Not all applicants will be successful in securing support, and the amount awarded to those who are successful will vary according to when the funding is due to end, and the level of disruption experienced. You will only be considered for an extension if you can demonstrate genuine Covid-specific disruption. The University recognises that students have not been uniformly affected by the pandemic and that other forms of support might be more appropriate for some.
To apply, fill in this form and email it to the Doctoral College. The application deadline for these funding extensions has recently been extended to 6 November 2020.
- On 24 September the University announced a new Research Interruption (Covid-19) scheme for those who have lost time using University resources due to Covid-19. With this scheme you are permitted access to labs or other facilities for an agreed fee-free period, equivalent to that lost due to Covid.
You must have completed your minimum period of study for the fee-free period to begin. If you haven’t done so at the time of applying, the fee-free period will be implemented once you have completed the minimum period. You will retain full access to all resources (including facilities such as Laboratories, which are not normally available when transferred to Writing-Up) without changing your status. Once that period is passed, you will either revert to paying full fees or transfer to Writing-Up, whichever is appropriate.
If approved, this arrangement can be put in place to take effect when your funding ends or, if you're self-funded, when the data collection phase of your programme would normally be complete.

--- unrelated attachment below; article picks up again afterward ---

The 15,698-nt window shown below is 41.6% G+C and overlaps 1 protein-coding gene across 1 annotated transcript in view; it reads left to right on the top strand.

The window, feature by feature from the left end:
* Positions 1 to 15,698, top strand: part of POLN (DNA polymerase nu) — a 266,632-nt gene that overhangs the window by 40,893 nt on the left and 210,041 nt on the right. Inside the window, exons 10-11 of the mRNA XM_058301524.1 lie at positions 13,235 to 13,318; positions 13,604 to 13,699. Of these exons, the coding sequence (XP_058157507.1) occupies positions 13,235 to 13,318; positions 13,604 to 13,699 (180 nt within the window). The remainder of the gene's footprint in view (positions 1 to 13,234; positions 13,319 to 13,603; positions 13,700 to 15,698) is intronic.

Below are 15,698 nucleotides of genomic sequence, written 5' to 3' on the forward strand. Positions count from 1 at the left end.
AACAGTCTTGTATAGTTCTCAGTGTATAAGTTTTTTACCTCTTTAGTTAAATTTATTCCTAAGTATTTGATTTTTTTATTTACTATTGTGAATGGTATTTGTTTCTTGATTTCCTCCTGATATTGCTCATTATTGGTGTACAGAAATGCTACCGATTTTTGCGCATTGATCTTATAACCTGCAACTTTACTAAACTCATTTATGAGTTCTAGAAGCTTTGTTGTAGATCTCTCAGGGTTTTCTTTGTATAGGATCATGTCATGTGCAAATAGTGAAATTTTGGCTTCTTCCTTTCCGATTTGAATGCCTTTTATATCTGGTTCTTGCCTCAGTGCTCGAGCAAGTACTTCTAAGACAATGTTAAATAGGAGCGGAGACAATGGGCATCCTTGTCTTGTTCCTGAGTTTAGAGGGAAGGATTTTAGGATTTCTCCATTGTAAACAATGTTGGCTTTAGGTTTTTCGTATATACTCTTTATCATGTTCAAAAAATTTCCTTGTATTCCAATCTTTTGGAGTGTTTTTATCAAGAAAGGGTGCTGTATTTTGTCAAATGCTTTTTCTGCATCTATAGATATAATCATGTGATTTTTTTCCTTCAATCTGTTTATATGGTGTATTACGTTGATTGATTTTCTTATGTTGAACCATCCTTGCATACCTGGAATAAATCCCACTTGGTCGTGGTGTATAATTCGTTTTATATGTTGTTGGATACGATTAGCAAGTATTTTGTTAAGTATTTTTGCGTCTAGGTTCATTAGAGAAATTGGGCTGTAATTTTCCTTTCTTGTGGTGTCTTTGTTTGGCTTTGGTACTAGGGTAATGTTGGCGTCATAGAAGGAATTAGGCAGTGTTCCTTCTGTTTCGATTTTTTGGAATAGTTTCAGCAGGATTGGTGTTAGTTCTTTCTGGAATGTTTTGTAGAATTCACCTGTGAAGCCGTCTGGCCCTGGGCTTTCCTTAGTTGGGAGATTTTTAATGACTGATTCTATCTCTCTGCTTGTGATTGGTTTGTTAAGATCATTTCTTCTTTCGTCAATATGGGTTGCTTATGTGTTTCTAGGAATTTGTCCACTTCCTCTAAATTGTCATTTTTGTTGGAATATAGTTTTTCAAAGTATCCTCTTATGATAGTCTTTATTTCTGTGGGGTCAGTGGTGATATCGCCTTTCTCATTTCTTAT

You cannot apply for this scheme if you qualify for any other support. If you want to take advantage of this facility you'll need to apply and provide evidence to demonstrate that you cannot expect to benefit from other measures to mitigate the impact of the disruption on the progress of your active research. Your application will also need to include appropriate evidence of the nature and level of disruption experienced.
To apply, fill in this form and email it to your Doctoral College Administrator.
- If you are unsuccessful in applying for an extension to funding, or are for some other reason still experiencing financial issues, you should contact the University Hardship Fund, which is for those students who are experiencing financial difficulty and are unable to meet basic or unexpected additional costs from other sources of support, and for those who have experienced a change in financial circumstances due to unforeseen events. The Covid-19 non-furlough scheme hardship fund has now closed.
- If you are unable to continue working at all such that you feel that you will need a suspension of studies or an extension of your registration period due to the disruption caused by the Covid-19 crisis, you should talk to your supervisor and contact the Doctoral College in the normal way.
- If you are funded by an external sponsor (i.e. but not by UKRI or the University), you should talk to your supervisor about contacting your specific sponsor(s) in the first instance, to see how they are responding to the situation and whether they can provide an extension to your funding. If you or your supervisor needs any advice on how to approach this discussion, please contact the Doctoral College.
- You can find information on other funders' web pages (e.g. Cancer Research UK’s page Coronavirus Information for grant holders, including students). However, the University’s Research & Innovation Services (RIS) has published the guidance received so far and it is worth checking regularly for any updates on your particular funder. The University’s Studentships Team is also closely monitoring the situation. You should also check on your own funder’s web pages, and revisit frequently in case of updates.
- When the student is funded by Alumni the Department of Development & Alumni Relations (DDAR) has been liaising with donors and supervisors on a case by case basis.